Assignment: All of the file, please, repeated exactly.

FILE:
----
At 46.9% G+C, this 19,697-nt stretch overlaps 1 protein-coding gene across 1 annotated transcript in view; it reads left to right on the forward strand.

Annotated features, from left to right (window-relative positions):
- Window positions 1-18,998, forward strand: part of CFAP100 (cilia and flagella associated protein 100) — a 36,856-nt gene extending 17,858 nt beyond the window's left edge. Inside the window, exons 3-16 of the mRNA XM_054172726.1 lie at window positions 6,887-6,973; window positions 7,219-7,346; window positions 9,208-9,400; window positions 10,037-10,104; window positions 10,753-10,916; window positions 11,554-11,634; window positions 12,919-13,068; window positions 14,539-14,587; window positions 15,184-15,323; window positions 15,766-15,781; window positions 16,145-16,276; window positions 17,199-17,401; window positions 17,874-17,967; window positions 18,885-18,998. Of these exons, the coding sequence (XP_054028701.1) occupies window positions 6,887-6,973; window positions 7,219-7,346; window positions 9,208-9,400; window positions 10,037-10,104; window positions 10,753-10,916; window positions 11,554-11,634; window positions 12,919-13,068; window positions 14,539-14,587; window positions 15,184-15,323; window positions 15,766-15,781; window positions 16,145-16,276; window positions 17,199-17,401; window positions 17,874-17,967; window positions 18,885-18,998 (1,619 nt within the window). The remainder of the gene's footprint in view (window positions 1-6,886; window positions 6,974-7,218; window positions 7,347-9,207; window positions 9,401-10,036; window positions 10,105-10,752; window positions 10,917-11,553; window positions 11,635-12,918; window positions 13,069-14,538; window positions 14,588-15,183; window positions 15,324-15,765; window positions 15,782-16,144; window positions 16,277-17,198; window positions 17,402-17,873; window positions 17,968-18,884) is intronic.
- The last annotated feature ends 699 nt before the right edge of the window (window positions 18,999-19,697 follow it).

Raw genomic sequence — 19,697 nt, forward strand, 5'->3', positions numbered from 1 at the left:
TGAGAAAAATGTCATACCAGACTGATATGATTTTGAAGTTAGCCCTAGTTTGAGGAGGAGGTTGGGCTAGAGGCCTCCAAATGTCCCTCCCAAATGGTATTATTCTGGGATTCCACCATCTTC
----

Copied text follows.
At 46.9% G+C, this 19,697-nt stretch overlaps 1 protein-coding gene across 1 annotated transcript in view; it reads left to right on the forward strand.

Annotated features, from left to right (window-relative positions):
- Window positions 1-18,998, forward strand: part of CFAP100 (cilia and flagella associated protein 100) — a 36,856-nt gene extending 17,858 nt beyond the window's left edge. Inside the window, exons 3-16 of the mRNA XM_054172726.1 lie at window positions 6,887-6,973; window positions 7,219-7,346; window positions 9,208-9,400; window positions 10,037-10,104; window positions 10,753-10,916; window positions 11,554-11,634; window positions 12,919-13,068; window positions 14,539-14,587; window positions 15,184-15,323; window positions 15,766-15,781; window positions 16,145-16,276; window positions 17,199-17,401; window positions 17,874-17,967; window positions 18,885-18,998. Of these exons, the coding sequence (XP_054028701.1) occupies window positions 6,887-6,973; window positions 7,219-7,346; window positions 9,208-9,400; window positions 10,037-10,104; window positions 10,753-10,916; window positions 11,554-11,634; window positions 12,919-13,068; window positions 14,539-14,587; window positions 15,184-15,323; window positions 15,766-15,781; window positions 16,145-16,276; window positions 17,199-17,401; window positions 17,874-17,967; window positions 18,885-18,998 (1,619 nt within the window). The remainder of the gene's footprint in view (window positions 1-6,886; window positions 6,974-7,218; window positions 7,347-9,207; window positions 9,401-10,036; window positions 10,105-10,752; window positions 10,917-11,553; window positions 11,635-12,918; window positions 13,069-14,538; window positions 14,588-15,183; window positions 15,324-15,765; window positions 15,782-16,144; window positions 16,277-17,198; window positions 17,402-17,873; window positions 17,968-18,884) is intronic.
- The last annotated feature ends 699 nt before the right edge of the window (window positions 18,999-19,697 follow it).

Raw genomic sequence — 19,697 nt, forward strand, 5'->3', positions numbered from 1 at the left:
TGAGAAAAATGTCATACCAGACTGATATGATTTTGAAGTTAGCCCTAGTTTGAGGAGGAGGTTGGGCTAGAGGCCTCCAAATGTCCCTCCCAAATGGTATTATTCTGGGATTCCACCATCTTC